NASTAD joins global experts affirming HIV undetectable consensus

NASTAD Joins Global HIV Experts: People Living with HIV on Effective Treatment Cannot Transmit HIV

= It appears that there is tremendous momentum behind the undetectable equals uninfectious message with more signatories adding their names to the global consensus statement that finally accepts the result that we thought couldn’t ever be stated: that those living with HIV, on treatment and undetectable for 6 months, are not able to transmit HIV to sexual partners.

This is history happening and the beginning of the end of stigmatization (and hopefully criminalization) of those living with HIV.


What Does HIV Undetectable Mean?


So who else signed on?


According to an article posted on their website, NASTAD (National Alliance of State & Territorial AIDS Directors) announced their alignment to the Prevention Access Campaign’s consensus statement.

NASTAD (National Alliance of State & Territorial AIDS Directors) announced its commitment to communicating one of the most ground-breaking developments in the last two decades of the epidemic: people living with HIV on effective antiretroviral therapy (ART) cannot transmit HIV.

Understanding that people with HIV who are undetectable cannot transmit HIV to their partners will help reduce decades of HIV-related stigma and discrimination and encourage people with HIV to initiate and adhere to a successful ART regimen.

NASTAD joined leading HIV researchers from the U.S., Australia, Canada, Denmark and Switzerland to endorse the consensus statement concluding that people living with HIV who have been on ART for at least six months with an undetectable viral load have a negligible risk of sexual transmission of HIV. The CDC’s “negligible” risk category includes “spitting” and “throwing body fluids.” A person with HIV becomes “undetectable” when ART suppresses the virus to a level so low in their blood that it cannot be detected by measurements. The consensus statement is the first of its kind to bring together HIV experts and activists to clarify the research and clear up mixed messages on this important subject.

”The science is clear that people living with HIV with a sustained undetectable viral load do not transmit the virus to others. What’s also clear is that we have the tools to end HIV in our lifetime and we must use all of them to help everyone reduce transmission risks. We start by addressing the stigma fueling the epidemic and using the best evidence we have that’s based on science, not stigma,” remarked NASTAD Executive Director Murray Penner.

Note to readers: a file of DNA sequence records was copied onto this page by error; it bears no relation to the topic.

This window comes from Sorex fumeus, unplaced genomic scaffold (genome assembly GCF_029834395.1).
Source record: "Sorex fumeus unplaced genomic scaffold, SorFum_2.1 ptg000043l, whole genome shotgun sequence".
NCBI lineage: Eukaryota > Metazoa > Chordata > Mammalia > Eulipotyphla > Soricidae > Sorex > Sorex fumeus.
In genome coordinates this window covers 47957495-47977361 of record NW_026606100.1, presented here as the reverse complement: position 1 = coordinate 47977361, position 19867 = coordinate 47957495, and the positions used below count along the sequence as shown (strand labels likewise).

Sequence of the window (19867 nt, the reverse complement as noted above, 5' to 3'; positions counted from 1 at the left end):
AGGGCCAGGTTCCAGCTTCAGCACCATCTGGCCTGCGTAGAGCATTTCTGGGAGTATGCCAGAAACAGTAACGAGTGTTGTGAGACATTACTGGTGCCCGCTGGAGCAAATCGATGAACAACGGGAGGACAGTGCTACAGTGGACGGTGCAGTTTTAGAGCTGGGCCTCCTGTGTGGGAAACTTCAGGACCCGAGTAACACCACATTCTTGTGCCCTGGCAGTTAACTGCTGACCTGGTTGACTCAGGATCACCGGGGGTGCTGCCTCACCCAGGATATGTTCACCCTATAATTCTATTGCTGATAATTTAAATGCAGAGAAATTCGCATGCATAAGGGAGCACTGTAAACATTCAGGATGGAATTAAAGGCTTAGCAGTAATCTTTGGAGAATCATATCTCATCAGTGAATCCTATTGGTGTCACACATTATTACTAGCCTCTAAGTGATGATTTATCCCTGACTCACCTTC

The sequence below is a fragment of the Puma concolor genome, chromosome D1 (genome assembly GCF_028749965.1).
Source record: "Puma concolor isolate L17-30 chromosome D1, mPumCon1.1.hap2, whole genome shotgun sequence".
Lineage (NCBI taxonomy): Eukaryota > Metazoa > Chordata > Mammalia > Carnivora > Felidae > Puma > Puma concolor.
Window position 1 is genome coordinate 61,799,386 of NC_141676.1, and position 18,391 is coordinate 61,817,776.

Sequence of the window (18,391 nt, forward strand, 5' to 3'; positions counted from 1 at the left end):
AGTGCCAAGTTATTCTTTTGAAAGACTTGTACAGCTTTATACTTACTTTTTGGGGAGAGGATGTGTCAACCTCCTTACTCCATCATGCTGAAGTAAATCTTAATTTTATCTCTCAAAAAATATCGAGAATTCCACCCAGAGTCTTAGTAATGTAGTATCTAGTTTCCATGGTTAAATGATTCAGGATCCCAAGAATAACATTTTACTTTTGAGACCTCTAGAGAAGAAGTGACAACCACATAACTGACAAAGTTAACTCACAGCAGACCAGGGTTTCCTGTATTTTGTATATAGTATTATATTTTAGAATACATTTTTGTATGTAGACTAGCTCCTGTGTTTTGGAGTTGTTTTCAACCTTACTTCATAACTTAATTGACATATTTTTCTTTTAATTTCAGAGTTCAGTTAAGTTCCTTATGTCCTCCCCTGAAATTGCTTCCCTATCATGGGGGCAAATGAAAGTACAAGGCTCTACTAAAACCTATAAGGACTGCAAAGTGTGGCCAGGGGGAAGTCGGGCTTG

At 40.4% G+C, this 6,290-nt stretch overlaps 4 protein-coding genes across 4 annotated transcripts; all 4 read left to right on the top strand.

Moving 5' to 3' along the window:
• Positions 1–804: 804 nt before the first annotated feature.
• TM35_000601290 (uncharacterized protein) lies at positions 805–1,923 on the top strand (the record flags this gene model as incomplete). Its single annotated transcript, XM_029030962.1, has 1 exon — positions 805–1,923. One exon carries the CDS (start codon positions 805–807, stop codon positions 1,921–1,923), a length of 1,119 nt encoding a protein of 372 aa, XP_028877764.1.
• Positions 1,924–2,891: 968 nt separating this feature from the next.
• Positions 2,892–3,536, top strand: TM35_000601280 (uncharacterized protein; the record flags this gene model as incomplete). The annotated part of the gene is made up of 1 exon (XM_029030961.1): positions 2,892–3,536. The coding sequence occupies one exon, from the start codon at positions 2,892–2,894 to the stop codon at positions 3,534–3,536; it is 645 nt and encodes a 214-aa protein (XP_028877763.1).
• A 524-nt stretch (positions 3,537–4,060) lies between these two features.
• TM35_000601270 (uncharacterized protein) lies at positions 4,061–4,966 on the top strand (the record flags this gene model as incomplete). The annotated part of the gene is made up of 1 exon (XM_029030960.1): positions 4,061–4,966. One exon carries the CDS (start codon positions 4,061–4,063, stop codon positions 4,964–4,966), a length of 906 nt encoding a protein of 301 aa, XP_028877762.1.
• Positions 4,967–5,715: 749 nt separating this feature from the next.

In a recent NIH interview, Dr. Carl Dieffenbach, Director of the Division of AIDS, NIAID at National Institutes of Health said “Once you begin therapy and you stay on therapy, with full virologic suppression you are not capable of transmitting HIV to a sexual partner.” Dr. Dieffenbach went on to explain, “With successful ART that individual is not infectious.”

“Until now, there hasn’t been anyone ensuring this life-changing information is communicated clearly and meaningfully to people living with HIV,” said Bruce Richman, co-founder of Prevention Access Campaign. “The majority of people with HIV believe they will be burdened with the fear of infecting others for the rest of their lives. This commitment from NASTAD is a monumental step toward sharing a message that will improve the social, sexual and reproductive lives of millions of people with HIV in the U.S. and globally.”

Let’s just be honest… This f’ing rocks our world!

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Full disclosure: [imstilljosh] is a proud community partner of PAC based on the scientific findings and accurate health information presented, and the unprecedented consensus from global HIV experts. Although, this partnership and support doesn’t blind [imstilljosh] and certainly is welcomed news, it doesn’t affect the responsible health accuracy of this HIV digital publication. You already are aware of this, but I believe in disclosing relationships of editorial coverage. 

NIH Big Wig Confirms HIV Undetectable equals Uninfectious (Video)

I have an incredible HIV doctor, and I never knew why until now